Over the last few months we’ve seen the gradual decimation of Madness’ tour schedule for the remainder of 2021 unfold as the Covid-19 pandemic continues to take hold and lockdown restrictions remain in place.
Eagle-eyed readers will have no doubt noticed that Suggs’ own tour dates have remained in place. That was until this week.
Half of the Suggs King Cnut 2020 tour has now been postponed until 2021. You’ll find details of these new dates in our regular “Showtimes” section further on in this issue.
The Scottish dates have now moved to March 2021 while over 10 UK dates have moved to April and May 2021 of next year.
Chelmsford Theatre have suspended sales and announced their show as “on hold” so expect that it’s likely the remaining 12 dates in October 2020 may also move at some future point. If they do we’ll update you in a future issue. Both local councils who administer local venues and theatre sales level differ across the tour. Added to this, the later scheduling of some of the dates means not all decisions can be processed as immediately as others.
On a jollier note, this week saw the release of the Madheads version of the legendary “Our House” video, which was uploaded to the official Madness YouTube account. We all need something to cheer us up in this interesting times, and watching this be certain to raise a smile.
Description: TWO TONE RECORDS was created in 1979 by The Specials founder Jerry Dammers. The label spawned a youth movement and a number of well-known artists and singles throughout its tenure including the aforementioned Specials.
This 40th Anniversary 8-CD Collection contains the first 8 albums released on the label, with offerings by The Specials, The Selecter and Rico, along with the sought-after live concert album ‘Dance Craze’ and the ‘This Are Two Tone’ which includes a host of non-album releases.
Record Store Day – Work Rest and Play ** confirmed release date **
Release date: 29th August
Format: Double 7″ single
Cat No. BMGCAT430DSV
Fortieth anniversary re-issue of Madness’ “Work Rest & Play EP” – the follow-up to their debut album, 1979’s “One Step Beyond…”
Limited edition Record Store Day 2020 release on double 7” format with a triple gatefold sleeve including photos from the time of the original release.
Night Boat To Cairo
Deceives The Eye
The Young And The Old
Don’t Quote Me On That
Record Store Day – Dance Craze 40th Anniversary Edition ** confirmed release date **
This is a new half-speed master exclusively for RSD and part of the Two Tone Records 40th Anniversary celebrations. This is a soundtrack to the live movie of the same name featuring exclusive live recordings by The Specials, Madness, The Selecter, The Beat, Bad Manners and The Bodysnatchers. This is also first vinyl repress since its original release in 1981.
Mirror in the Bathroom
Lip up Fatty
Razor Blade Alley
Three Minute Hero
One Step Beyond
Man at C&A
Inner London Violence
Night Boat to Cairo
Too Much Pressure
I Remember Way Back When
This week, MIS co-editor Rob Hazelby goes back in time to report on what was going on in the world of Madness 5, 10, 15 and 20 years ago this week.
5 years ago…
Issue Number 844 – Sunday 12th July to Saturday 18th July 2015
We hoped you’d enjoyed the Grandslam so far, and continued to enjoy further dates on this UK-wide run of gigs. For now, though, the Grandslam took a Summer break, until September when the concerts were due to kick off once again.
With the absence of Madness gigs during July and August we suggested that you may have wanted to check out The Ska Orchestra in Wales or London where they’d be airing a selection of new tunes that would feature on their forthcoming “Bite the Bullet” album.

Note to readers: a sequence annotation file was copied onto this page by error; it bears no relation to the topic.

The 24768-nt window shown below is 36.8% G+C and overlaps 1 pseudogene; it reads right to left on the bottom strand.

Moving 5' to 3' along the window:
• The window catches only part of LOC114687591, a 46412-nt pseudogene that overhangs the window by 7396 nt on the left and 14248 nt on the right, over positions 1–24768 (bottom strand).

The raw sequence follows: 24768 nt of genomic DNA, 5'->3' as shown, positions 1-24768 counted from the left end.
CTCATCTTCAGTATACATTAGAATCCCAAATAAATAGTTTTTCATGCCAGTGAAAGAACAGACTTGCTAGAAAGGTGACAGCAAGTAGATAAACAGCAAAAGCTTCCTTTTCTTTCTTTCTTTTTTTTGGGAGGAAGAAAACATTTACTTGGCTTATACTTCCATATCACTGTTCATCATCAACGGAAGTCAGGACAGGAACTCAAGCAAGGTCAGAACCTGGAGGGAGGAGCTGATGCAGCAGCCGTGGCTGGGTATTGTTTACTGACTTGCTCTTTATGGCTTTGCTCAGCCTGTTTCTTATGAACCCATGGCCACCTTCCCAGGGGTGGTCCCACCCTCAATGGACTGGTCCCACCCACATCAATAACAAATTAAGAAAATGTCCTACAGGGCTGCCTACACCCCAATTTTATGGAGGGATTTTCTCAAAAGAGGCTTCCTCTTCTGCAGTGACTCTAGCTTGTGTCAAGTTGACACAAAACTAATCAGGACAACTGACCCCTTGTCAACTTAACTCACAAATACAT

Over in our regular “Sign of the Times” section we were pleased to see that the Daily Mirror had given Woody’s new album “In Your Mind” a very respectable four out of five, declaring it “surprisingly psychedelic, harmony soaked and life affirming”.
In this section we also included a link to an interview Woody gave to pointfm where he spoke about the Grandslam tour, the set and touring in small doses.
Next, and in “Live and Intensified” we featured a review of the recent Montrose Grandslam gig which had bee penned by reporter Graeme Strachan. The review was glowing, and made special mention of the audience being made up of all ages.
Also in this section we had reviews of the Haycock gig courtesy of Chris Walker, Rob Wardlaw and Nicky Evans, and a lengthy Carlisle write up from Paul McWatt.
We brought this issue to a close by mentioning that at one of the recent Grandslam gigs the MIS had managed to have a quick chat with a certain Mark Bedford. Mark confirmed that the Ska Orchestra’s second KO was nearly completed with possibly one more session of overdubs required to take place.
10 years ago…
Issue Number 584 – Sunday 11th July – Saturday 17th July 2010
We kicked this issue off with a very brief intro, before starting with our first article of the week.
Speaking to The Herald Scotland, Suggs described One Step Beyond as “A Clarion Call”, and said this of their forthcoming T in the Park gig;
“We’re very much looking forward to it, and we know people will want to hear the big hits. No-one goes to hear Stevie Wonder play his new concept album when he could be doing Superstition. We’ll still be jumping, but maybe not quite so high, and Lee is still flying now and again. We still all get that competitive feeling on stage.”
Next, we took a look at the band Sore Throat, where band member Uncle Matt explained that members of Madness used to come and see them play during 1977 and 1978. In March 1978 he gave Madness their big break when he asked them to support Sore Throat at The Music Machine (later to be called the Camden Palais) in Camden Town. It was the first name they performed under the name Madness.